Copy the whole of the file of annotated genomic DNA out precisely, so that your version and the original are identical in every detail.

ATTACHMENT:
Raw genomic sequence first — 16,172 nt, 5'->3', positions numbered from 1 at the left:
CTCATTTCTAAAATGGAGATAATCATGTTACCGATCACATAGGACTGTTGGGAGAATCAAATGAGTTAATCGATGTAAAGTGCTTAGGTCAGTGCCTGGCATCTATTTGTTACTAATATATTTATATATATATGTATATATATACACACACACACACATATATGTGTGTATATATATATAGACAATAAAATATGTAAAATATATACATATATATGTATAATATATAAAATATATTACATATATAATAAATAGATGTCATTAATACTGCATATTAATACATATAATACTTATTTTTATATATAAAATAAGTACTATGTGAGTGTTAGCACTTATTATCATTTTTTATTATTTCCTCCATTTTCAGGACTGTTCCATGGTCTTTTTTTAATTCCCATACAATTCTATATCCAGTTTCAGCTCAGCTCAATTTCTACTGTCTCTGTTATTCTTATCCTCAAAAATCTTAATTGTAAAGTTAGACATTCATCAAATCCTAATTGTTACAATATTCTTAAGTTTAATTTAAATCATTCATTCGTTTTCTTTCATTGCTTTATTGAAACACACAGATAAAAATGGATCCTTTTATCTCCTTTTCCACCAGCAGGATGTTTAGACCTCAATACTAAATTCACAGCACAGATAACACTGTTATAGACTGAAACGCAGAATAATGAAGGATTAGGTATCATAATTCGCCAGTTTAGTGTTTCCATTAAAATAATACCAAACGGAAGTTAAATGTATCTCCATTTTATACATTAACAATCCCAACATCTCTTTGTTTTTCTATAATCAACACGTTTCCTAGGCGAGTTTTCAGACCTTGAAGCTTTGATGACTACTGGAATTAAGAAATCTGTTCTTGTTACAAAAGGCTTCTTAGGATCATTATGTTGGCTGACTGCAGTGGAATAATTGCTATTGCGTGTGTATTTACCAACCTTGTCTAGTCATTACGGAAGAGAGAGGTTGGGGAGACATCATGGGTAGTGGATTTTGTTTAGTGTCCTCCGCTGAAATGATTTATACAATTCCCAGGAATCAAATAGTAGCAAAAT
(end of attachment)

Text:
Raw genomic sequence first — 16,172 nt, 5'->3', positions numbered from 1 at the left:
CTCATTTCTAAAATGGAGATAATCATGTTACCGATCACATAGGACTGTTGGGAGAATCAAATGAGTTAATCGATGTAAAGTGCTTAGGTCAGTGCCTGGCATCTATTTGTTACTAATATATTTATATATATATGTATATATATACACACACACACACATATATGTGTGTATATATATATAGACAATAAAATATGTAAAATATATACATATATATGTATAATATATAAAATATATTACATATATAATAAATAGATGTCATTAATACTGCATATTAATACATATAATACTTATTTTTATATATAAAATAAGTACTATGTGAGTGTTAGCACTTATTATCATTTTTTATTATTTCCTCCATTTTCAGGACTGTTCCATGGTCTTTTTTTAATTCCCATACAATTCTATATCCAGTTTCAGCTCAGCTCAATTTCTACTGTCTCTGTTATTCTTATCCTCAAAAATCTTAATTGTAAAGTTAGACATTCATCAAATCCTAATTGTTACAATATTCTTAAGTTTAATTTAAATCATTCATTCGTTTTCTTTCATTGCTTTATTGAAACACACAGATAAAAATGGATCCTTTTATCTCCTTTTCCACCAGCAGGATGTTTAGACCTCAATACTAAATTCACAGCACAGATAACACTGTTATAGACTGAAACGCAGAATAATGAAGGATTAGGTATCATAATTCGCCAGTTTAGTGTTTCCATTAAAATAATACCAAACGGAAGTTAAATGTATCTCCATTTTATACATTAACAATCCCAACATCTCTTTGTTTTTCTATAATCAACACGTTTCCTAGGCGAGTTTTCAGACCTTGAAGCTTTGATGACTACTGGAATTAAGAAATCTGTTCTTGTTACAAAAGGCTTCTTAGGATCATTATGTTGGCTGACTGCAGTGGAATAATTGCTATTGCGTGTGTATTTACCAACCTTGTCTAGTCATTACGGAAGAGAGAGGTTGGGGAGACATCATGGGTAGTGGATTTTGTTTAGTGTCCTCCGCTGAAATGATTTATACAATTCCCAGGAATCAAATAGTAGCAAAAT